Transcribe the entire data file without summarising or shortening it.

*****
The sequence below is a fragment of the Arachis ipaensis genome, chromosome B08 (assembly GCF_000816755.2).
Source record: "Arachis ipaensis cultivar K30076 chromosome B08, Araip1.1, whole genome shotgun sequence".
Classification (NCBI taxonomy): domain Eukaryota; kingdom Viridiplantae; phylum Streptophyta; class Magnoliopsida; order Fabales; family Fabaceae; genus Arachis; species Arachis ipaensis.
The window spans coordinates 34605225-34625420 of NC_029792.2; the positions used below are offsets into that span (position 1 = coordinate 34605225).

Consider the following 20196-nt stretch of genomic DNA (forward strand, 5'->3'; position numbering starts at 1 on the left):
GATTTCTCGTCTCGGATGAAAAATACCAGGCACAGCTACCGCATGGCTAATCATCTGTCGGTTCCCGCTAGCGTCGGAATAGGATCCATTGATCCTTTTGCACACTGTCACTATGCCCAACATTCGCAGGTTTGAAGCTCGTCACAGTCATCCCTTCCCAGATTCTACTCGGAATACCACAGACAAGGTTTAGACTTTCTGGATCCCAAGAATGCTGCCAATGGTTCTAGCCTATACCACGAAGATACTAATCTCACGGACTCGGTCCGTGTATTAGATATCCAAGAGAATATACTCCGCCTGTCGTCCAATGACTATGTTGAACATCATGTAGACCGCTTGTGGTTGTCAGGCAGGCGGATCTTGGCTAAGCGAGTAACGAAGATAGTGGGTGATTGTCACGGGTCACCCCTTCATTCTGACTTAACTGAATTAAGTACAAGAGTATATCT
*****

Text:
The sequence below is a fragment of the Arachis ipaensis genome, chromosome B08 (assembly GCF_000816755.2).
Source record: "Arachis ipaensis cultivar K30076 chromosome B08, Araip1.1, whole genome shotgun sequence".
Classification (NCBI taxonomy): domain Eukaryota; kingdom Viridiplantae; phylum Streptophyta; class Magnoliopsida; order Fabales; family Fabaceae; genus Arachis; species Arachis ipaensis.
The window spans coordinates 34605225-34625420 of NC_029792.2; the positions used below are offsets into that span (position 1 = coordinate 34605225).

Consider the following 20196-nt stretch of genomic DNA (forward strand, 5'->3'; position numbering starts at 1 on the left):
GATTTCTCGTCTCGGATGAAAAATACCAGGCACAGCTACCGCATGGCTAATCATCTGTCGGTTCCCGCTAGCGTCGGAATAGGATCCATTGATCCTTTTGCACACTGTCACTATGCCCAACATTCGCAGGTTTGAAGCTCGTCACAGTCATCCCTTCCCAGATTCTACTCGGAATACCACAGACAAGGTTTAGACTTTCTGGATCCCAAGAATGCTGCCAATGGTTCTAGCCTATACCACGAAGATACTAATCTCACGGACTCGGTCCGTGTATTAGATATCCAAGAGAATATACTCCGCCTGTCGTCCAATGACTATGTTGAACATCATGTAGACCGCTTGTGGTTGTCAGGCAGGCGGATCTTGGCTAAGCGAGTAACGAAGATAGTGGGTGATTGTCACGGGTCACCCCTTCATTCTGACTTAACTGAATTAAGTACAAGAGTATATCT